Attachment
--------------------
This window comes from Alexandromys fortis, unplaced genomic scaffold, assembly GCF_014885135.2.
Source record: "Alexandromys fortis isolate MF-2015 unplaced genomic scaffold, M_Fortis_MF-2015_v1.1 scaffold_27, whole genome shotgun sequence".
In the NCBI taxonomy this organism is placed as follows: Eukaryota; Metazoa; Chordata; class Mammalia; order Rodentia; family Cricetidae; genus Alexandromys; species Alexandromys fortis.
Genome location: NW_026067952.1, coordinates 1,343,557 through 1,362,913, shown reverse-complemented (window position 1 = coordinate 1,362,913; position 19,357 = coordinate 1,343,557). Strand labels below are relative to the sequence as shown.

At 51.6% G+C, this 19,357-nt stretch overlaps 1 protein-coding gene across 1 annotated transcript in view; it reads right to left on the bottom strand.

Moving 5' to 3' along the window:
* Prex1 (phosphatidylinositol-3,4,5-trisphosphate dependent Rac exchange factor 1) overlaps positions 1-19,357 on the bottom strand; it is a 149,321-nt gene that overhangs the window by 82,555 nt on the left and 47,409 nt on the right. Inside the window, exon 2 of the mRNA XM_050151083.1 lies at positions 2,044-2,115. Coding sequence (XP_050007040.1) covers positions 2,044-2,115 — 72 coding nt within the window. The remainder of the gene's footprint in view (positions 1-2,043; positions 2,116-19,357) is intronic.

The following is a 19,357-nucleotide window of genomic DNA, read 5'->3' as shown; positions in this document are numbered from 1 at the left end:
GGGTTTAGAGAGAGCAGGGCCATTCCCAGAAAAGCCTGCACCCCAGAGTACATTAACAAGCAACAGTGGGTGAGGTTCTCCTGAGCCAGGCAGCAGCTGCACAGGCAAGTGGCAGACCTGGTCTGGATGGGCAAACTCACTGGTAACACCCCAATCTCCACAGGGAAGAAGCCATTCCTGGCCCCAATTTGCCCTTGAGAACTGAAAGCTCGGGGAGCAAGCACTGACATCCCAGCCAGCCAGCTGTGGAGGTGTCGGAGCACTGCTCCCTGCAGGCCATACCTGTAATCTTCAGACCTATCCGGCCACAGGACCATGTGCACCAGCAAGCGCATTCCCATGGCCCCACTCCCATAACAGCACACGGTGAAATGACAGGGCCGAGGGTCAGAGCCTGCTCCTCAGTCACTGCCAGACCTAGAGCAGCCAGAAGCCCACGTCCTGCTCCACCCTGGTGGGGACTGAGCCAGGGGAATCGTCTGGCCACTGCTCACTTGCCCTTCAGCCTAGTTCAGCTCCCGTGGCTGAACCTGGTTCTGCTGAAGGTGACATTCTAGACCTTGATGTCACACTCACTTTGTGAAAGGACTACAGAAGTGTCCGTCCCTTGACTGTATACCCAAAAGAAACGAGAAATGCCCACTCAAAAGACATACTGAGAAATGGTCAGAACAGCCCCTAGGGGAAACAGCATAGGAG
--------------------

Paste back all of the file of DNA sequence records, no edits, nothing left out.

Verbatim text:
This window comes from Alexandromys fortis, unplaced genomic scaffold, assembly GCF_014885135.2.
Source record: "Alexandromys fortis isolate MF-2015 unplaced genomic scaffold, M_Fortis_MF-2015_v1.1 scaffold_27, whole genome shotgun sequence".
In the NCBI taxonomy this organism is placed as follows: Eukaryota; Metazoa; Chordata; class Mammalia; order Rodentia; family Cricetidae; genus Alexandromys; species Alexandromys fortis.
Genome location: NW_026067952.1, coordinates 1,343,557 through 1,362,913, shown reverse-complemented (window position 1 = coordinate 1,362,913; position 19,357 = coordinate 1,343,557). Strand labels below are relative to the sequence as shown.

At 51.6% G+C, this 19,357-nt stretch overlaps 1 protein-coding gene across 1 annotated transcript in view; it reads right to left on the bottom strand.

Moving 5' to 3' along the window:
* Prex1 (phosphatidylinositol-3,4,5-trisphosphate dependent Rac exchange factor 1) overlaps positions 1-19,357 on the bottom strand; it is a 149,321-nt gene that overhangs the window by 82,555 nt on the left and 47,409 nt on the right. Inside the window, exon 2 of the mRNA XM_050151083.1 lies at positions 2,044-2,115. Coding sequence (XP_050007040.1) covers positions 2,044-2,115 — 72 coding nt within the window. The remainder of the gene's footprint in view (positions 1-2,043; positions 2,116-19,357) is intronic.

The following is a 19,357-nucleotide window of genomic DNA, read 5'->3' as shown; positions in this document are numbered from 1 at the left end:
GGGTTTAGAGAGAGCAGGGCCATTCCCAGAAAAGCCTGCACCCCAGAGTACATTAACAAGCAACAGTGGGTGAGGTTCTCCTGAGCCAGGCAGCAGCTGCACAGGCAAGTGGCAGACCTGGTCTGGATGGGCAAACTCACTGGTAACACCCCAATCTCCACAGGGAAGAAGCCATTCCTGGCCCCAATTTGCCCTTGAGAACTGAAAGCTCGGGGAGCAAGCACTGACATCCCAGCCAGCCAGCTGTGGAGGTGTCGGAGCACTGCTCCCTGCAGGCCATACCTGTAATCTTCAGACCTATCCGGCCACAGGACCATGTGCACCAGCAAGCGCATTCCCATGGCCCCACTCCCATAACAGCACACGGTGAAATGACAGGGCCGAGGGTCAGAGCCTGCTCCTCAGTCACTGCCAGACCTAGAGCAGCCAGAAGCCCACGTCCTGCTCCACCCTGGTGGGGACTGAGCCAGGGGAATCGTCTGGCCACTGCTCACTTGCCCTTCAGCCTAGTTCAGCTCCCGTGGCTGAACCTGGTTCTGCTGAAGGTGACATTCTAGACCTTGATGTCACACTCACTTTGTGAAAGGACTACAGAAGTGTCCGTCCCTTGACTGTATACCCAAAAGAAACGAGAAATGCCCACTCAAAAGACATACTGAGAAATGGTCAGAACAGCCCCTAGGGGAAACAGCATAGGAG